It’s been about a year and a half since I finished my PhD while working full time, and arguably the biggest change in my life since then has been the sudden availability of free time and the ability to read for pleasure.
With not much Chung Kuo news lately other than the slow but steady drip of publications of the re-cast series (and no personal contact with Mr. Wingrove since January of 2017), I’m going to write up and share some reflections and spoiler-free micro-reviews of some of the other (almost entirely sci-fi) books I’ve read recently, including comparisons to my favorite book series – Chung Kuo – where appropriate.
It’s fair to say that reading Chung Kuo prompted some interest in China, and I’ve been lucky enough to spend some time in Hong Kong and Shanghai. That’s why I was eager to read The Three-Body Problem by Liu Cixin.
Widely acclaimed as the first Asian novel to win the Hugo Award for Best Novel, and famously reviewed by Barack Obama as making his own problems seem small, The Three-Body Problem relates a future in which a group of humans conspire with the aliens of a dying planet to help them with an eventual invasion.
Despite its near-universal praise, I struggled to finish The Three-Body Problem. The characters are wooden, and I found it impossible to care about any of them. Much of the book is sprawling and unfocused depictions of a virtual reality game wrapping a half-hearted detective story. Whereas Chung Kuo excels in its worldbuilding and character development, both are sorely lacking here.
This book is the first in a trilogy (as well as the basis for both a Chinese film adaptation and upcoming Netflix series) and, needless to say, I did not continue the sequels.
Next up in “What Else Is Matt Reading” is The Wind-up Girl.
The Three-Body Problem by Liu Cixin
My rating: 2 of 5 stars
View all my reviews
8 thoughts on “What Else Is Matt Reading? (#1): The Three-Body Problem”
That book is waiting on my shelf. I was really looking forward to it, but then the author felt it necessary to make some rather shitty political statements regarding the forced internment of millions of Uyghurs, (I believe in an interview in the New Yorker), so my interested has faded to pay more money in his direction….
I wasn’t aware of the author’s statement about Uyghurs but just looked it up. Not cool. If you do get around to reading it, I hope you have a better time than I did – tons of people do.
The windup girl is decent – a solid modern sci-fi / dystopian tale. I rarely find novels or authors that compare to the greats of the past though, the last “new” author (say not writing 20+ years ago) I found that I loved was hugh howey and the wool series. I didn’t try the 3 body problem purely as I’ve always stayed away from translated books (thinking that how nuanced writing is, a translation can never quite be true to the original writers prose – although maybe that’s a load of crap I don’t know)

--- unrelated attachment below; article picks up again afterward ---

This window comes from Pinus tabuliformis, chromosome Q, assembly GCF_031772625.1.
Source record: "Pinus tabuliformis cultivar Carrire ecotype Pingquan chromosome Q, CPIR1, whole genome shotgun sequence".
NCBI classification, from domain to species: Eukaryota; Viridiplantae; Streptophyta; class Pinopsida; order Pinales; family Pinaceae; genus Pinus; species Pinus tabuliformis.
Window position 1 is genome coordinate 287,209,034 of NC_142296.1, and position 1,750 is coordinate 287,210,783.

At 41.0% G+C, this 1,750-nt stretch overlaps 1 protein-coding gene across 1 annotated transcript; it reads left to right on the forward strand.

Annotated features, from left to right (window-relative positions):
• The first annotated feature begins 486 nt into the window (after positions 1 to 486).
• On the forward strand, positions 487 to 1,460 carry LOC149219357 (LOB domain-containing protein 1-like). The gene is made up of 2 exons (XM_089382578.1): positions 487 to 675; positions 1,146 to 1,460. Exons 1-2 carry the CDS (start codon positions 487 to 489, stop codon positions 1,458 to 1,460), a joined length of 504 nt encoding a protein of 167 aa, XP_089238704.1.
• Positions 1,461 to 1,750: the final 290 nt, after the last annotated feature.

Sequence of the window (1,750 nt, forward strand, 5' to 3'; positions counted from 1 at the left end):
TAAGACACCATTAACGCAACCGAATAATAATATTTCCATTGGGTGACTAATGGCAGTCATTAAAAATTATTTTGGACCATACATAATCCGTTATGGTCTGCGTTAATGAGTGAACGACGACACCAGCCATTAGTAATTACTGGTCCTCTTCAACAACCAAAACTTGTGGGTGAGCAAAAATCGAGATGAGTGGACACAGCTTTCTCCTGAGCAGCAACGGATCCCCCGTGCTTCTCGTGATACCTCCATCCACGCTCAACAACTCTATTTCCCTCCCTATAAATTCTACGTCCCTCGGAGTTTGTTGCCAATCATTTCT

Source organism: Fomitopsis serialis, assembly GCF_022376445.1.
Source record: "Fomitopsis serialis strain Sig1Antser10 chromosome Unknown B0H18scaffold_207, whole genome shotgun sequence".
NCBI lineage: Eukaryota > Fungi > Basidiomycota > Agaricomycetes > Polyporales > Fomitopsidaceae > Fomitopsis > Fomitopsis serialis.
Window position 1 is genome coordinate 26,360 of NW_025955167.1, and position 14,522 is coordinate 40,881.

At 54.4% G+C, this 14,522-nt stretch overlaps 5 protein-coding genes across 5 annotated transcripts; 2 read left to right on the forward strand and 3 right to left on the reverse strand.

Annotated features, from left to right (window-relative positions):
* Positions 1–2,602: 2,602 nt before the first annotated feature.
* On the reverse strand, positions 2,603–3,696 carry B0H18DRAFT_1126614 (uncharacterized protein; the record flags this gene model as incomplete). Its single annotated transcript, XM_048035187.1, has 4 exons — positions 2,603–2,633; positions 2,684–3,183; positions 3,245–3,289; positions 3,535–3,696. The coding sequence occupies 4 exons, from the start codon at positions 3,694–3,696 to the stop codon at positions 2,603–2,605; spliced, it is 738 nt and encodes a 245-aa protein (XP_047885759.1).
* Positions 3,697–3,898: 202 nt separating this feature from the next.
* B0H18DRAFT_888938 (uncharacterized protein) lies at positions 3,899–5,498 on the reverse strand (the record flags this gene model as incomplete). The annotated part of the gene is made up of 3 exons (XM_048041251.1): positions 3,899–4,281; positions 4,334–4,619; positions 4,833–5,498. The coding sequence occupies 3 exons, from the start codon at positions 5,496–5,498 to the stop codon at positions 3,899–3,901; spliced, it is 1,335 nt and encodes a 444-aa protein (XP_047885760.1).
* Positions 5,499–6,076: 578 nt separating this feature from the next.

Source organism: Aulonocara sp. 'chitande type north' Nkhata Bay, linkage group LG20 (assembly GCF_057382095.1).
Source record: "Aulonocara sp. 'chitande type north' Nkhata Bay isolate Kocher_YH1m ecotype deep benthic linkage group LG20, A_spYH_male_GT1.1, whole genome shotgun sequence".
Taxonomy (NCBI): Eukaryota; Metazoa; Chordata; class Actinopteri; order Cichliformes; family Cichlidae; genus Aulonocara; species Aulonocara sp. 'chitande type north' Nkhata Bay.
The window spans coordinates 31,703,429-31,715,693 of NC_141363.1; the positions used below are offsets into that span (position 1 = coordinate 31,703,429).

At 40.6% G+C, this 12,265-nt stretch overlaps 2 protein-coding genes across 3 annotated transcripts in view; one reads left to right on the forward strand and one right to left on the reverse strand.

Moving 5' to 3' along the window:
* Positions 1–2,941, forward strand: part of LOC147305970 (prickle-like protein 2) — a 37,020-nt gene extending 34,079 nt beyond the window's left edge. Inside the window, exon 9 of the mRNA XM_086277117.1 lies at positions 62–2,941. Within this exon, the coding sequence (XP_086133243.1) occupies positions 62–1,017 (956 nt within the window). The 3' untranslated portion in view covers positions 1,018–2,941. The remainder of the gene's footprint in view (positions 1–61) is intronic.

It could definitely be a translation issue with Three-Body Problem. I found the wording to be pretty awkward throughout. Spoiler alert for my next post: I really liked The Windup Girl! And might have to add Wool to the queue, too; it looks really good.
go for Ian M Banks and his culture series. Though from the last 20-30 years, he was amazing….
I read The Player of Games a few years ago and enjoyed it a lot. I might have to go back to the series!
the series is amazing and gets better with every book that fleshes the world out more and more. Plus, Banks has a fantastic command of the English language, can be witty and funny, but also really brutal and devastating when necessary.
The culture books are beyond amazing, and so was Banks. I have one left to read (the last one), I am waiting…to know I will read the last Culture book forever for the first time is a weird feeling.
I am no fanboy of anyone, yet I come closest to be one to an author who died before I read his first book
genuinely makes the case for having a fairly empty lead. I kept thinking during my read that I could imagine being in Wang’s shoes, pulling back the curtain on yet another mystery. It is genuinely impressive that Liu is able to pull off, at least for me, the sensation of feeling like you’re in on the mystery that would be lost with a stronger character. Conclusion? This novel doesn’t end with resolution, though you could conceivably just read this novel and come away with a complete story. Of course, there are two more novels in the series that will delve further into the impressive, exciting, and pessimistic world that Liu has created. I’m hoping for some better-developed characters, but will happily continue on if the subsequent books are as mentally stimulating as this. I’d suggest tackling this one if you are interested in a headier science-fiction story that eschews typical western plot, makes your brain twist and turn into weird shapes, and makes the case for more translated SFF. **The second book is better than the first! You can find my review of